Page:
|Year : 2017 | Volume
| Issue : 1 | Page : 40-48
Effect of transcatheter closure of secundum atrial septal defect on cardiac electric remodeling
Shaimaa Ahmed Mostafa1, Abdrabu Abdelhakim2, Tarek Helmy Aboelazm1, Osama Sanad Arafa1, Ahmed M Elemam2
1 Department of Cardiovascular Disease, Faculty of Medicine, Benha University, Benha 13511, Egypt
2 Department of Cardiology, National Heart Institute, Cairo, Egypt
|Date of Web Publication||19-Jun-2017|
Shaimaa Ahmed Mostafa
Department of Cardiovascular Disease, Faculty of Medicine, Benha University, Benha 13511
Source of Support: None, Conflict of Interest: None
Purpose: This study aimed to investigate the intermediate- and short-term effects of transcatheter secundum atrial septal defect (ASD) closure on cardiac electric remodeling in children and adults. Methods: Fifty patients with secundum ASD referred for possible transcatheter device closure were subjected to history taking, proper physical examination, electrocardiographic assessment, and transthoracic echocardiographic examination and were evaluated before the ASD closure, 1 day, 3 months, and 6 months after closure. Results: During the 6-month follow-up, electrocardiographic parameters of remodeling were improved. P dispersion decreased from 49.73 ± 9.01 ms to 30.53 ± 5.08 ms (P = 0.004), QT dispersion decreased from 67.60 ± 5.31 to 51.13 ± 5.73 ms (P = 0.003), QRS duration decreased from 134.40 ± 4.97 ms to 116.20 ± 3.47 ms (P = 0.002), and PR interval decreased from 188.87 ± 6.06 ms to 168.00 ± 6.16 ms (P = 0.002). Electric remodeling was associated with remodeling of the cardiac chambers. At the end of follow-up, the right ventricular (RV) end-diastolic dimension decreased from 25.67 ± 5.50 mm to 17.80 ± 2.70 mm (P = 0.001) the left ventricular end-diastolic dimension increased from 33.17 ± 6.44 mm to 37.53 ± 5.15 mm (P = 0.002), mean pulmonary artery pressure decreased from 16.97 ± 3.37 mmHg to 9.22 ± 1.37 mmHg (P = 0.000), and RV systolic pressure decreased from 30.77 ± 4.69 mmHg to 18.8 ± 2.11 mmHg. After 6 months, 93.3% of the patients had normal RV size. Conclusion: Transcatheter ASD device closure leads to a significant improvement in the right-sided chambers' dimension and function and can reverse electrical changes in atrial and ventricular myocardium in children and adults after correcting hemodynamic status in short- and intermediate-term follow-up.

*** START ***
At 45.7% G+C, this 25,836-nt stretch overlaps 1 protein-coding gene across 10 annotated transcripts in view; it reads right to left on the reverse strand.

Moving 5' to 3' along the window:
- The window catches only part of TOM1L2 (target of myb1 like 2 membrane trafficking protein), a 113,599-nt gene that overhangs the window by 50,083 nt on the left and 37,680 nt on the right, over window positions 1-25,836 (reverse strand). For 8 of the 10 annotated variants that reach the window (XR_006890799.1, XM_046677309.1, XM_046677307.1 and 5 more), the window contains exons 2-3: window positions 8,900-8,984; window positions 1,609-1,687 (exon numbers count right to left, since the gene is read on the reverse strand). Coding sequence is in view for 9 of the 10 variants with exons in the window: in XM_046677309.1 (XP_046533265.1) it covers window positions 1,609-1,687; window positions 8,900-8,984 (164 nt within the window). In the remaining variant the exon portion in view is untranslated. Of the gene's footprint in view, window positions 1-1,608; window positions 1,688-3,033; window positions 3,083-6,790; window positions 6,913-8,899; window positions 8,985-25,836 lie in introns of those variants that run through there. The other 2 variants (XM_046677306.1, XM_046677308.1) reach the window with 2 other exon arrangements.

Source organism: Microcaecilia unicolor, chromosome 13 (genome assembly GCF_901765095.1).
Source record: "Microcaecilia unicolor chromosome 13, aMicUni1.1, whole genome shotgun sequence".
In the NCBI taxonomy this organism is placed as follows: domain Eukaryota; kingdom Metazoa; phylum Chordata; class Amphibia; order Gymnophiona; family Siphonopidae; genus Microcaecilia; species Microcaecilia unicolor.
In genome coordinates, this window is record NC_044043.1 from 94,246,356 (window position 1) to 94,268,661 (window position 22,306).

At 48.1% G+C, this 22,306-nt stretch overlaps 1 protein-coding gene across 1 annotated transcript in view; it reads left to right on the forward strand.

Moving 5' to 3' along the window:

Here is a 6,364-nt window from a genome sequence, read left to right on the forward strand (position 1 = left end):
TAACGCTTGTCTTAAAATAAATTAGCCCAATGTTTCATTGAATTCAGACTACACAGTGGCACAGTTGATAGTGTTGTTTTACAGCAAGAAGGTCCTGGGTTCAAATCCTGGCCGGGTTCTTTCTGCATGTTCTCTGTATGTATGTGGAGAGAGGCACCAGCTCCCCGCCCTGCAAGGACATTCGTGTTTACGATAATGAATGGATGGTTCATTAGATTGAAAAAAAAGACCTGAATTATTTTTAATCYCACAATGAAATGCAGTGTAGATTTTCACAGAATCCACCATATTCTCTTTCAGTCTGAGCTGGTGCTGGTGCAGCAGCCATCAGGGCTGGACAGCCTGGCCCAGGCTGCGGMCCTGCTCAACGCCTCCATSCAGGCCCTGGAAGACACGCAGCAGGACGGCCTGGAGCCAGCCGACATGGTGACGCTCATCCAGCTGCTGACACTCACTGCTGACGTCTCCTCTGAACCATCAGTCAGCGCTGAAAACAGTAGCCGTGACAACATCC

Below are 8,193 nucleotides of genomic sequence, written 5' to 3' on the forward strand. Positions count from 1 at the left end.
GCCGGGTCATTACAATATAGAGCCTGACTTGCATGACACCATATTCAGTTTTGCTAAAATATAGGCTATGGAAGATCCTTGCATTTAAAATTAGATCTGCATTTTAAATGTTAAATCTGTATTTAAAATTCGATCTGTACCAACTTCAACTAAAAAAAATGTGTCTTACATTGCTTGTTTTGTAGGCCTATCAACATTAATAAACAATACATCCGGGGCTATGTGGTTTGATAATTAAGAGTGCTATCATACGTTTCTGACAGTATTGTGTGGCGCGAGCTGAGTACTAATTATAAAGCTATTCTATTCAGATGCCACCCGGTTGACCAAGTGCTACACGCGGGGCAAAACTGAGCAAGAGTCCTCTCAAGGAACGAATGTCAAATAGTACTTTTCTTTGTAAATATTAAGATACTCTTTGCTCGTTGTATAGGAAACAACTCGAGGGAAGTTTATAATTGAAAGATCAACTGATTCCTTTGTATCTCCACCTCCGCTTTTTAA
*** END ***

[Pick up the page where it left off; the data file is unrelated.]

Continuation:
Keywords: Atrial septal defect, chambers' remodeling, electric remodeling
|How to cite this article:|
Mostafa SA, Abdelhakim A, Aboelazm TH, Arafa OS, Elemam AM. Effect of transcatheter closure of secundum atrial septal defect on cardiac electric remodeling. Int J Heart Rhythm 2017;2:40-8
|How to cite this URL:|
Mostafa SA, Abdelhakim A, Aboelazm TH, Arafa OS, Elemam AM. Effect of transcatheter closure of secundum atrial septal defect on cardiac electric remodeling. Int J Heart Rhythm [serial online] 2017 [cited 2019 May 21];2:40-8. Available from: http://www.ijhronline.org/text.asp?2017/2/1/40/208453
| Introduction|| |
Atrial septal defect (ASD) is the second most common congenital lesion in adults (behind bicuspid aortic valves). They represent approximately 7% of all cardiac anomalies. These defects are often undetected until adulthood due to the lack of prominent clinical symptoms initially. If untreated, an ASD can eventually result in the right ventricular (RV) heart failure, pulmonary hypertension, atrial arrhythmias or paradoxical embolization, and ischemic cerebral events.
Often, atrial tachyarrhythmias may coexist or precede symptoms. The incidence of arrhythmias increases with age as well as an increase in pulmonary pressures. However, it is still unclear whether atrial arrhythmias improve with the closure of the defect, although some trials have shown that atrial flutter may improve with ASD closure as opposed to atrial fibrillation, which usually remains unchanged following closure. As a result, the development of an atrial tachyarrhythmia alone does not constitute an immediate need for ASD closure.